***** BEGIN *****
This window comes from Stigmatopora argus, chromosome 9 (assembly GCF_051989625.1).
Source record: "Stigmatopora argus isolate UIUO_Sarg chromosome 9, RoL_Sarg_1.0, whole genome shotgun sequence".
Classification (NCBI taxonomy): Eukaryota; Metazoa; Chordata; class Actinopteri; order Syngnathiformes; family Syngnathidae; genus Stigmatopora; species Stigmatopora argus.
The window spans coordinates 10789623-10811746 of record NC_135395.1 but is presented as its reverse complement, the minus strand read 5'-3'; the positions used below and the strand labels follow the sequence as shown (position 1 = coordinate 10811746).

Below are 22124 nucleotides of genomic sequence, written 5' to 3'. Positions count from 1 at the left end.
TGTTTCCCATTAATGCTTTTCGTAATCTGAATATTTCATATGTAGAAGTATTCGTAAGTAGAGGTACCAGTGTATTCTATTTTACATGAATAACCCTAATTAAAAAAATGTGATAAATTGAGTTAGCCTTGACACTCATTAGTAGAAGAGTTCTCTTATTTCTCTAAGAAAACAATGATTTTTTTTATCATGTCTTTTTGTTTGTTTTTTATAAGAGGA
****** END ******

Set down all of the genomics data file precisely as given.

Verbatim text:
This window comes from Stigmatopora argus, chromosome 9 (assembly GCF_051989625.1).
Source record: "Stigmatopora argus isolate UIUO_Sarg chromosome 9, RoL_Sarg_1.0, whole genome shotgun sequence".
Classification (NCBI taxonomy): Eukaryota; Metazoa; Chordata; class Actinopteri; order Syngnathiformes; family Syngnathidae; genus Stigmatopora; species Stigmatopora argus.
The window spans coordinates 10789623-10811746 of record NC_135395.1 but is presented as its reverse complement, the minus strand read 5'-3'; the positions used below and the strand labels follow the sequence as shown (position 1 = coordinate 10811746).

Below are 22124 nucleotides of genomic sequence, written 5' to 3'. Positions count from 1 at the left end.
TGTTTCCCATTAATGCTTTTCGTAATCTGAATATTTCATATGTAGAAGTATTCGTAAGTAGAGGTACCAGTGTATTCTATTTTACATGAATAACCCTAATTAAAAAAATGTGATAAATTGAGTTAGCCTTGACACTCATTAGTAGAAGAGTTCTCTTATTTCTCTAAGAAAACAATGATTTTTTTTATCATGTCTTTTTGTTTGTTTTTTATAAGAGGA